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If $A \subseteq l_\infty$, and $A=\{l\in l_\infty: |l_n| \le b_n \}$, where $b_n$ is a sequence of real, non-negative numbers, then if $A$ is compact subset of $X$ it must mean that $\lim (b_n) = 0$.

I tried doing this by contradicition, if $A$ is compact, it means that it is closed subset in $X$, which implies it is complete, but if we assume $\lim(b_n) \neq0$ I should maybe be able to show $\exists$ a Cauchy sequence for which this sequence converges outside of $A$. However, I can't think of any counterexample. Am I doing this wrong?

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The set is closed regardless of whether or not $b_n\to 0$, so that is the wrong approach. I recommend contraposition, assuming that $(b_n)$ does not converge to zero and using this to show that $A$ contains a sequence of points whose pairwise distances are bounded below, hence $A$ is not sequentially compact. –  Jonas Meyer Oct 18 '12 at 6:00
    
How is it obvious that the set is closed? –  Simon Sehayek Oct 18 '12 at 6:01
    
I didn't say it is obvious, but have you tried to show that it is closed? If a sequence in $A$ converges to $x$, can you show that $|x_n|\leq b_n$ for all $n$? (You don't need to show that it is closed to solve this problem.) –  Jonas Meyer Oct 18 '12 at 6:04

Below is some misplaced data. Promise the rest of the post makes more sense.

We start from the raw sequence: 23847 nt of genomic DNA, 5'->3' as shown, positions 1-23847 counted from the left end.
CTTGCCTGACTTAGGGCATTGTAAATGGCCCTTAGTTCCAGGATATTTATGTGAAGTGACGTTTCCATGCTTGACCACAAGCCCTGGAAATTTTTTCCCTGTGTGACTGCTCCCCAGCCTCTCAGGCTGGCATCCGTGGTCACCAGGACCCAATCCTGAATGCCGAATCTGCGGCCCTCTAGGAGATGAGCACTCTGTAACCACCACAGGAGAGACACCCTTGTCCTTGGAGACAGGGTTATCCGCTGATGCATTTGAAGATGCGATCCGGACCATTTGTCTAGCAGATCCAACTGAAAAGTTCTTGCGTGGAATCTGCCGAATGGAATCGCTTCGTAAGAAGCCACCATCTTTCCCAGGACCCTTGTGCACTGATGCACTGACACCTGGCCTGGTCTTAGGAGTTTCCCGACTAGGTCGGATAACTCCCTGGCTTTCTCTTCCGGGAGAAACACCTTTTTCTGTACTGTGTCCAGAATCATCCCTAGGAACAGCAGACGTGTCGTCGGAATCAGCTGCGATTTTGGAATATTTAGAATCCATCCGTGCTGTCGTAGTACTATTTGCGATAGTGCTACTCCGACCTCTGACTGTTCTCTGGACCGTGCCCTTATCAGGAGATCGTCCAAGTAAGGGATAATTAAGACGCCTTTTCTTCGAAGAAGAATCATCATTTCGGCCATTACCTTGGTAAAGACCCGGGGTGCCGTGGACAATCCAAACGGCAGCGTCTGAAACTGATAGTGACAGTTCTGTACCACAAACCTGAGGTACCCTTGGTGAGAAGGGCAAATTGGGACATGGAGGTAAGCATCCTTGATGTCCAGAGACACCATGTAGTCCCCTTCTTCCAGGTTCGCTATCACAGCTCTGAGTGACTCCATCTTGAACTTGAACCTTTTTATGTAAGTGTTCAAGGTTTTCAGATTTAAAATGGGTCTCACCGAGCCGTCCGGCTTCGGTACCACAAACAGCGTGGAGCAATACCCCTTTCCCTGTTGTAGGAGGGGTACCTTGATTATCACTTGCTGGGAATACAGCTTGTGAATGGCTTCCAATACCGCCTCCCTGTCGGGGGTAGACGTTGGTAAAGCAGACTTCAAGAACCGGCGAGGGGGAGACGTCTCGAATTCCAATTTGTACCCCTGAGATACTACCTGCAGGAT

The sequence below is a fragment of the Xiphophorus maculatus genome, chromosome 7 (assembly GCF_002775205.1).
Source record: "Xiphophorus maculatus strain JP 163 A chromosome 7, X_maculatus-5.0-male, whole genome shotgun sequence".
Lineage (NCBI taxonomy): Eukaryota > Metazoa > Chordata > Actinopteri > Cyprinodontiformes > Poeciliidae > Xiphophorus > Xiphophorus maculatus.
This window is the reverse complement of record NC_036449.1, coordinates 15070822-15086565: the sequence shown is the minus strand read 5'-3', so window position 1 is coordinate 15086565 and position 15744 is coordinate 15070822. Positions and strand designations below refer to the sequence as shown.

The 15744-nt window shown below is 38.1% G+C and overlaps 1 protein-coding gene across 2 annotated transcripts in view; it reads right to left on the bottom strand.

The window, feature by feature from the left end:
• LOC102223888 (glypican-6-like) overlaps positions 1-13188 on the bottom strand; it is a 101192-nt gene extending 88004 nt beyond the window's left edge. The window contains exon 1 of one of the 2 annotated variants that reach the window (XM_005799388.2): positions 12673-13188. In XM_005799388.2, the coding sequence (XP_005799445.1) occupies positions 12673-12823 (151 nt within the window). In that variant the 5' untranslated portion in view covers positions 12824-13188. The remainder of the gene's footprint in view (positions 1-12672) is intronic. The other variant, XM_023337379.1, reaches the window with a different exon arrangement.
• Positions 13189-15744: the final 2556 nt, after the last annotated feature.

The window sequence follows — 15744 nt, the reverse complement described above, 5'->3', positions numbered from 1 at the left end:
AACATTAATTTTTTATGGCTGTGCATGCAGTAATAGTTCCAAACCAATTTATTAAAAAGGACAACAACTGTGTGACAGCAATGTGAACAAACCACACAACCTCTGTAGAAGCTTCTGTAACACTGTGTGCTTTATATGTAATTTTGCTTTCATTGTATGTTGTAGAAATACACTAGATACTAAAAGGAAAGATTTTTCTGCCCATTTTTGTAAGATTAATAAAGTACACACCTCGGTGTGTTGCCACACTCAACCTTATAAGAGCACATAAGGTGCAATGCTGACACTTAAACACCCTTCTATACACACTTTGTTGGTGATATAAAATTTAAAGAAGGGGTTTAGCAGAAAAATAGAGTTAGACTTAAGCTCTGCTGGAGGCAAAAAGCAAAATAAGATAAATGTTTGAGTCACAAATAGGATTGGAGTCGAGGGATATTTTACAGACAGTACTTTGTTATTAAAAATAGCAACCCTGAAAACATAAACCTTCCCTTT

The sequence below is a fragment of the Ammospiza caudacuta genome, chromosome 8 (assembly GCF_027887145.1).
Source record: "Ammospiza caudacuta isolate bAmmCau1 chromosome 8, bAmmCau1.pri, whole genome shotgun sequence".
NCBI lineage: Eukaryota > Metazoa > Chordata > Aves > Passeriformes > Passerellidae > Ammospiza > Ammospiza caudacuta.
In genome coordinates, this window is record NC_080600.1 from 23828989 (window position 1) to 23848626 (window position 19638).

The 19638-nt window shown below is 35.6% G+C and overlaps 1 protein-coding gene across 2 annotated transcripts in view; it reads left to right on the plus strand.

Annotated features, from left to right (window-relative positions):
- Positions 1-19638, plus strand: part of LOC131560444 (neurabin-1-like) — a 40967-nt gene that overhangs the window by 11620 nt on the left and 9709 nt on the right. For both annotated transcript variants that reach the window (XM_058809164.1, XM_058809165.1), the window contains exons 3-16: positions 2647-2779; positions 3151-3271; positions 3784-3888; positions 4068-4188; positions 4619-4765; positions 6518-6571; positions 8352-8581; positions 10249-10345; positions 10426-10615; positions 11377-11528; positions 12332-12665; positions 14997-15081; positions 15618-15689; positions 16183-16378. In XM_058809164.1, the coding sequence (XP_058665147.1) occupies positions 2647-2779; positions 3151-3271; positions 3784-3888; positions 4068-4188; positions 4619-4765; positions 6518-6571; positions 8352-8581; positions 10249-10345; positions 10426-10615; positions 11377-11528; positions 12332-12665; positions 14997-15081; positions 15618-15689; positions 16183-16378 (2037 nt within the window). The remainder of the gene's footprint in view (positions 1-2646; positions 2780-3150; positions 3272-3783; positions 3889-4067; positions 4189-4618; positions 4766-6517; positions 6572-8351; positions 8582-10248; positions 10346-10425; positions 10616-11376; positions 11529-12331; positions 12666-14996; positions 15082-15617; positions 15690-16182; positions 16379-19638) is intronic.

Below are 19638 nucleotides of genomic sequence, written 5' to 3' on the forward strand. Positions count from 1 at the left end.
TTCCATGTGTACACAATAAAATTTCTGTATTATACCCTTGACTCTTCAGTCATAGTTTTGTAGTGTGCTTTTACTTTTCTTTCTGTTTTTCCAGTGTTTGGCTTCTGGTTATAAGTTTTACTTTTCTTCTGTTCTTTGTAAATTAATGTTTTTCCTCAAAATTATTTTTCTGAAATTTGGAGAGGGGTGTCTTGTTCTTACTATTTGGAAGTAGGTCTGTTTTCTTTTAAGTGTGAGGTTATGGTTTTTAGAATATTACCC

So should I use the fact that if $\lim (b_n) \neq 0$ then $\exists$ subsequence of $b_n$, $b_{n_k}$ s.t. $b_{n_k} \geq \epsilon_o \forall n_k$ –  Simon Sehayek Oct 18 '12 at 6:06
    
Atreyu: Yes, at least I would. –  Jonas Meyer Oct 18 '12 at 6:07

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up vote 3 down vote accepted

If $b_n$ does not converge to $0$ then there exists $\varepsilon>0$ and a subsequence $b_{n_k}$ such that $b_{n_k}>\varepsilon$. Therefore the sequence $$ x_k=\underbrace{(0..\varepsilon..0..)}_{\text{ position }n_k} $$ is contained in $A$ and has no convergent subsequence in $\ell^\infty$ (the distance between any two elements $x_i,x_j$ is $\varepsilon>0$).

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Sorry, this may be a stupid question but what is the relation between the definition of convergence and any pairwise points in the sequence having distance bounded below? Is it because $x_k$ has no limit points? –  Simon Sehayek Oct 18 '12 at 15:13
    
@Atreyu: $(x_k)$ has no Cauchy subsequence, hence no convergent subsequence. –  Jonas Meyer Oct 18 '12 at 18:35
    
Wait a complete metric space satisfies that any sequence converges iff it is Cauchy? I thought it was just every Cauchy sequence must converge... –  Simon Sehayek Oct 19 '12 at 2:15
    
It is easy to prove that any convergent sequence is Cauchy by using the definition of the limit. Intuitively, any two elements of the sequence sufficiently close to the limit are close to each other. –  Beni Bogosel Oct 19 '12 at 10:30

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